“Whether you believe you can or believe you can’t, you’re probably right.”
When I was a little girl, my parents enrolled me (and I obliged) in activities such as golf lessons, art appreciation classes and swim tournaments. I tap danced my way through childhood at Carol’s Dance Studio and later won medals on my high school’s speech and debate team. In short, while I was a healthy and in-shape person, I was no athlete. Instead, I favored more esoteric and relaxing forms of recreation. And, in time, I came to believe that I simply wasn’t cut out for athletic endeavors. I was certain that I would never be the person whose bat would make contact with a softball, whose serve would make it over the net or whose feet would firmly cross the finish line.
As the years have worn on, real stress has presented itself from time to time in the form of budgets, jobs, relationships, etc. And somehow my college days technique of drinking margaritas, eating pizza and then going for a leisurely stroll the next day no longer keeps the disquiet at bay, nor does it keep my waistline whittled.
So, a few years ago, I decided it was time to get down to business and find a better way of managing life AND the numbers on the scale. I have no idea what made me decide to do it, but one afternoon I laced up my sneakers and decided to go for a run. This, coming from a gal who detested the idea of cardiovascular exercise to the point I had convinced myself I was incapable of it! But, I figured, what the heck, it can’t hurt trying.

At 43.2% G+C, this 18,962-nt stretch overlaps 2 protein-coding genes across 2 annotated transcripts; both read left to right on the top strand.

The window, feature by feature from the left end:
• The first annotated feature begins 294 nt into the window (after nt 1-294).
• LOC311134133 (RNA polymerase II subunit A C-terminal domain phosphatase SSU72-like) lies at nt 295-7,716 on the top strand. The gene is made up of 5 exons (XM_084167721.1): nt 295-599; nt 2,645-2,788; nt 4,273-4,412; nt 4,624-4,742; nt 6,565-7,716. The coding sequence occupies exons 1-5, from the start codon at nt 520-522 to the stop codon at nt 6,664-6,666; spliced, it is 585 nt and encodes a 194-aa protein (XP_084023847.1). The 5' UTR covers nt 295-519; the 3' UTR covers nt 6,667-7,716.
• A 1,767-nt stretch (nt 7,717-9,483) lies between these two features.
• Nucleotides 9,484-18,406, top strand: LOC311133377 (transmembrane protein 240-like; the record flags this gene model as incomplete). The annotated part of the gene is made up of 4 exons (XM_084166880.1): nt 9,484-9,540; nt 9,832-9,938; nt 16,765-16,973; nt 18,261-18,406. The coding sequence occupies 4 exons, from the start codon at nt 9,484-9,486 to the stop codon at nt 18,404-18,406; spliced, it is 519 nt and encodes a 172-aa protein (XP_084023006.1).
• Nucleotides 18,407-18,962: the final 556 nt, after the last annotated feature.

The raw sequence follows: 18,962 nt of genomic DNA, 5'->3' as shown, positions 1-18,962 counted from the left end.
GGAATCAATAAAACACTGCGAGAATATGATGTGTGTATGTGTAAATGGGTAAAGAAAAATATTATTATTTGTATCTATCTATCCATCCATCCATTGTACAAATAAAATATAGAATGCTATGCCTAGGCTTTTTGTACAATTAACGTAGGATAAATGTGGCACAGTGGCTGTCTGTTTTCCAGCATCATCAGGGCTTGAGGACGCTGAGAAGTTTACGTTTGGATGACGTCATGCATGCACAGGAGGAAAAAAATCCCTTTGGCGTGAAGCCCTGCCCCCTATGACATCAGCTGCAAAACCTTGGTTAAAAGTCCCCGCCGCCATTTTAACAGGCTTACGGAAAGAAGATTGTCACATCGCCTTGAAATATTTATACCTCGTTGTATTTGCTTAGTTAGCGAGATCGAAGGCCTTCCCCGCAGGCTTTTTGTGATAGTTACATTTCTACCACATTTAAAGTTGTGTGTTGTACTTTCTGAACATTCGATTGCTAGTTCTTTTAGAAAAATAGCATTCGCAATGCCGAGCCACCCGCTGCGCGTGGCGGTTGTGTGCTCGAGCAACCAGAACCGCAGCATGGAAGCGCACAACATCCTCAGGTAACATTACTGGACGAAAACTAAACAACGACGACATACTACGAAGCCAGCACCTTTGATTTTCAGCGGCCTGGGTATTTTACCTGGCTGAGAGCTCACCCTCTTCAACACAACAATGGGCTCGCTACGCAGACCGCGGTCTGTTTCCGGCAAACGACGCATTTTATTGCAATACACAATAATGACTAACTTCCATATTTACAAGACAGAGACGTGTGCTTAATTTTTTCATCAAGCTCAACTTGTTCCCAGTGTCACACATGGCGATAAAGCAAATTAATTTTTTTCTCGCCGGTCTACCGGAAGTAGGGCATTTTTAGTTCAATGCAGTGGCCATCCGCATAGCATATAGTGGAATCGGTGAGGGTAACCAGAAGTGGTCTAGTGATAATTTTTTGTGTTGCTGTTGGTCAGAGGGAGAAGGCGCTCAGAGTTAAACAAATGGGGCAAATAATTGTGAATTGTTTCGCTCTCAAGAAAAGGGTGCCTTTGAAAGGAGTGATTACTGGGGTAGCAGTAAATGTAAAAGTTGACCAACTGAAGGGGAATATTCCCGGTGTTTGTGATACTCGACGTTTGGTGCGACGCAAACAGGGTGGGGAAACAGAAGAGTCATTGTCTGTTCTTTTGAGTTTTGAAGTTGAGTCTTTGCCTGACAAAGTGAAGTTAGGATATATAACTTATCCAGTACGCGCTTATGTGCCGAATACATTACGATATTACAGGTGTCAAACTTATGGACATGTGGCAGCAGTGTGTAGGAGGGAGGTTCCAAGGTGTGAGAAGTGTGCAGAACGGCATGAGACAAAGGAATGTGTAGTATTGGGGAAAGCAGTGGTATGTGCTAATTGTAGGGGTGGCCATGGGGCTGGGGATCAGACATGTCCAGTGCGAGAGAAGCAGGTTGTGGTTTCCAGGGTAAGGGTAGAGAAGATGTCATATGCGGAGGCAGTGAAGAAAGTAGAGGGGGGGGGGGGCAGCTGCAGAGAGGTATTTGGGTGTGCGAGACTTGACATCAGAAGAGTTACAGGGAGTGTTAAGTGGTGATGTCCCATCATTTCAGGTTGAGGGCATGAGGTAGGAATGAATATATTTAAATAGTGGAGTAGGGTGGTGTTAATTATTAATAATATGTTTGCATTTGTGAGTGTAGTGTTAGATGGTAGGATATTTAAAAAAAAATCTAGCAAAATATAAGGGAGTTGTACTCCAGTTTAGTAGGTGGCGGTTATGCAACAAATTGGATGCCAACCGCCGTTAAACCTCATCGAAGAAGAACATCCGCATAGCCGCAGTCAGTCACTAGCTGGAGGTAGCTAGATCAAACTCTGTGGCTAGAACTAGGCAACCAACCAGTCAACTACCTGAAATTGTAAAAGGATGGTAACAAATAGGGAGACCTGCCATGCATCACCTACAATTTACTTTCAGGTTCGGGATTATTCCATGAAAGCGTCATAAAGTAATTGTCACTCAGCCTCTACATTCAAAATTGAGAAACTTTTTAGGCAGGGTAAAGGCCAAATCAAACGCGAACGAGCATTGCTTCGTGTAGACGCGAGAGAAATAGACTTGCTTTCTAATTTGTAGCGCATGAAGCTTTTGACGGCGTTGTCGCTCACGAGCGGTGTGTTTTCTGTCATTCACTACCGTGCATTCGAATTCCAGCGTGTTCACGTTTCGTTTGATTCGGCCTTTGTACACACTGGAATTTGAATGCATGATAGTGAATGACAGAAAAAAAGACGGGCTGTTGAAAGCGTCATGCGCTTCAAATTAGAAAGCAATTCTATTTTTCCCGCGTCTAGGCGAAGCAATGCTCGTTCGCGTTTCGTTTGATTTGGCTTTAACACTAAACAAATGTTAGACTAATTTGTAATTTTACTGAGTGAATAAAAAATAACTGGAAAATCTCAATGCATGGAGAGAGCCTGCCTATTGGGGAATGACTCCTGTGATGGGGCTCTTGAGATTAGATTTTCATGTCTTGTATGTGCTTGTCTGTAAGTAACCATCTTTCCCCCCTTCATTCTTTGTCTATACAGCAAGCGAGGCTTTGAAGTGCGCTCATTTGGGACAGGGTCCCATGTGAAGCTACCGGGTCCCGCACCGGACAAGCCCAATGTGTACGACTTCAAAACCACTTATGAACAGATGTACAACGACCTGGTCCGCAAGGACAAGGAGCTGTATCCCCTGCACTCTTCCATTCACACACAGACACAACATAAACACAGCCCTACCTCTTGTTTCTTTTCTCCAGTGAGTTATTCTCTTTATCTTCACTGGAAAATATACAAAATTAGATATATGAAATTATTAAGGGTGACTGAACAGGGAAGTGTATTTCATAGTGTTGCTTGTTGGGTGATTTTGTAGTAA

Slowly but surely, my shuffle turned into a jog and the jog turned into a run. I couldn’t believe it! I was actually a runner!
About a year passed, and then major change hit me. I was switching jobs, travelling a lot and a severe Chicago winter hit us. Yuck. Somehow, running lost its luster, and I retreated. I gained a few pounds and found myself irritable and gloomy. NO GOOD.
So, last winter – with the pace of the new job finally managed – I decided that come hell or high water I wouldn’t let a dismal winter keep me from my fitness. I readjusted and became better friends with my treadmill. I played games with myself to oscillate between going for distance or speed. In short, I got back into running!
Today, I’m back up to clocking 4-5 miles a few times a week. My friends and I are participating in a 5k next week. At the end of the month, we’re running in a 10k. And starting in early August, I begin training for a half-marathon!
As the girl who once couldn’t fathom walking all 18 holes of golf, the fact that I’ve singlehandedly turned myself into a distance runner is an accomplishment. I own this victory. I am the creator of this success. The strength it takes to exercise day in and out is mine. And it feels good!
Now, just don’t ask me to pinch hit in your volleyball game – my serve still doesn’t make it over the net. But I’ll have fun trying!
“It doesn’t matter whether you come in first,
in the middle of the pack, or last.
You can say, ‘I have finished.’ There is a lot of satisfaction in that.”
-Fred Lebow, New York City Marathon co-founder